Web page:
Climate change is bringing a warming world with more extreme weather events, and urgent mitigation, as well as adaptation, is required if development gains are to be preserved. The science on global warming caused by human activity is unequivocal, and the signs are clear. Of the 15 hottest years since record-keeping began 130 years ago, 14 occurred between 2000 and 2015. The focus of the SDGs on environmental sustainability recognises that ending extreme poverty, securing broader development gains and lowering the risk of fragility and conflict will also depend on our ability to directly address our biggest climate challenges.

Finally, humanitarian crises stemming from pandemics, natural disasters, conflict and rising extremism have increased in frequency since the MDGs were put in place. Between 2000 and the end of 2014, a cumulative 59.5 million people had been forcibly displaced. Even though a small group of countries continue to share the heaviest burden, more than 160 countries hosted displaced people in 2014, indicating that the issue has indeed become a global concern.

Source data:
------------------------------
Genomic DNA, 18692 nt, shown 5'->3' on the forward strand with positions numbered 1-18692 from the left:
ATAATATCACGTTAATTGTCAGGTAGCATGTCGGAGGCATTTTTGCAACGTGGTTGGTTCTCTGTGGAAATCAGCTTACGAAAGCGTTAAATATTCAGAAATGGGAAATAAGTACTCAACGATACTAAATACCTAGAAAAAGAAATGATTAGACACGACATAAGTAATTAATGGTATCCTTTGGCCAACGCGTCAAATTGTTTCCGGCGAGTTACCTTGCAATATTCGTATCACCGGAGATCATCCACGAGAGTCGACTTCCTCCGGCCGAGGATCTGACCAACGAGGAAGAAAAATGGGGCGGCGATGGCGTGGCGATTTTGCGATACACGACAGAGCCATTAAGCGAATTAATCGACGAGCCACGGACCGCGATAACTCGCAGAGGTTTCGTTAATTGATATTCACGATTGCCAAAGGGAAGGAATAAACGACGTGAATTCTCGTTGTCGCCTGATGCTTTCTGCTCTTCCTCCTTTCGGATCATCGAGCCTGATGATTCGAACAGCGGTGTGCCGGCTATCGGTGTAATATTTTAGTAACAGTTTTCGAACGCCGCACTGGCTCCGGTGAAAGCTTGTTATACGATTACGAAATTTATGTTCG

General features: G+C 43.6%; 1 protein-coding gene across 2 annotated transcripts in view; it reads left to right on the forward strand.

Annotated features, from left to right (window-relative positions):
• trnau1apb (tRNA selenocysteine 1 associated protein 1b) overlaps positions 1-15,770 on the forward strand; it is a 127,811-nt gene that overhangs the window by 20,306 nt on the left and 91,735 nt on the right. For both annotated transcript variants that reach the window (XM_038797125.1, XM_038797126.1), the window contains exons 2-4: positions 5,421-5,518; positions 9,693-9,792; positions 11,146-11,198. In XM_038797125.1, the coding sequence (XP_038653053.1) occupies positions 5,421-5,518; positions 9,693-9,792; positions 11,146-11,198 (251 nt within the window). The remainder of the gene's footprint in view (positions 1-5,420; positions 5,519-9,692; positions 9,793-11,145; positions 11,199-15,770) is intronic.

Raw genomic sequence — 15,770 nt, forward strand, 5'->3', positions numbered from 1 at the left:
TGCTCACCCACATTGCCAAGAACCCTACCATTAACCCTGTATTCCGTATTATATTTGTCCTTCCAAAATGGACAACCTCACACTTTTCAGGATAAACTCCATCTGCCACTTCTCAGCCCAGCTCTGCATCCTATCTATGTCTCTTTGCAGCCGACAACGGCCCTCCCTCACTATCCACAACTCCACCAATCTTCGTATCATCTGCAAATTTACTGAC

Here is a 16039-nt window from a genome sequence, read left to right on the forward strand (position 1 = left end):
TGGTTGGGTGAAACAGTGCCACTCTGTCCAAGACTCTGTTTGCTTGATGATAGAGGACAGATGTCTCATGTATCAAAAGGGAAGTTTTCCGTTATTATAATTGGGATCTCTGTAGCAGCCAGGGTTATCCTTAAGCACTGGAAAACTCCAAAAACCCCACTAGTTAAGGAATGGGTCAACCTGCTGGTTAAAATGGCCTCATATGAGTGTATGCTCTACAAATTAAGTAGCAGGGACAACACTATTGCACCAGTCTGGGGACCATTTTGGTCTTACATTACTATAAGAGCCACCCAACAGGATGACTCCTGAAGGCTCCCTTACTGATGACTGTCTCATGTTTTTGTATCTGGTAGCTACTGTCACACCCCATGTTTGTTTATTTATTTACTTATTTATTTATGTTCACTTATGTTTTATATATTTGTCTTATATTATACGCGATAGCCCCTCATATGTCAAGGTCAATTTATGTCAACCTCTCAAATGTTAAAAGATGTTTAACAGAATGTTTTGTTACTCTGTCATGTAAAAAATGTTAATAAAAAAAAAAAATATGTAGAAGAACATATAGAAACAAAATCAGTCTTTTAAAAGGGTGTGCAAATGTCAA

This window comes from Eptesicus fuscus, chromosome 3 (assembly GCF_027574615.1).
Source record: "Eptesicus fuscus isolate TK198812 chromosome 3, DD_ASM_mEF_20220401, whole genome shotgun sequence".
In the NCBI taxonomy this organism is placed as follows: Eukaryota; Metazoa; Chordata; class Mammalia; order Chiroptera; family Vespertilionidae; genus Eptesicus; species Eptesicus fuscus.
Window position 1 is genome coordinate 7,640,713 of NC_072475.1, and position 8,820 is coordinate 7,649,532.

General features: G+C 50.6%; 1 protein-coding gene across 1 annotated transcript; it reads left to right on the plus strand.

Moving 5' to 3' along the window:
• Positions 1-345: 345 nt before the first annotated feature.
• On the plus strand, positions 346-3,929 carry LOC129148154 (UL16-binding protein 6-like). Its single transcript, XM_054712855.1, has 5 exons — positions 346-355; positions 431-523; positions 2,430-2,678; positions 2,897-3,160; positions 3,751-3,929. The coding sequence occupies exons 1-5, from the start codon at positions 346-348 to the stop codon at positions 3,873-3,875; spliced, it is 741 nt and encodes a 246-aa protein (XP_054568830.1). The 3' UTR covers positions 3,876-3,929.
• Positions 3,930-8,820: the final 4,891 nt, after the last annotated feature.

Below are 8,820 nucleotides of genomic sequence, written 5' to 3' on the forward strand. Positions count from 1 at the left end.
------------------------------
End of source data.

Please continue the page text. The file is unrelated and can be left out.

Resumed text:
Consequently, crisis prevention and response has become an essential element of development and thus of the 2030 Agenda for Sustainable Development.
With these transformative changes and dynamics in mind, there are still relevant lessons to be learned from the MDG period that can assist with the attainment of the SDGs. Three of them are of particular importance: (i) if implementation is to be effective, it is important to recognise the interrelatedness of the goals and targets; (ii) data will be critical to monitoring our progress and targeting work to those areas that are most in need; and (iii) financing must go beyond the traditional ODA model and leverage the private sector while maximising the impact of domestic resources.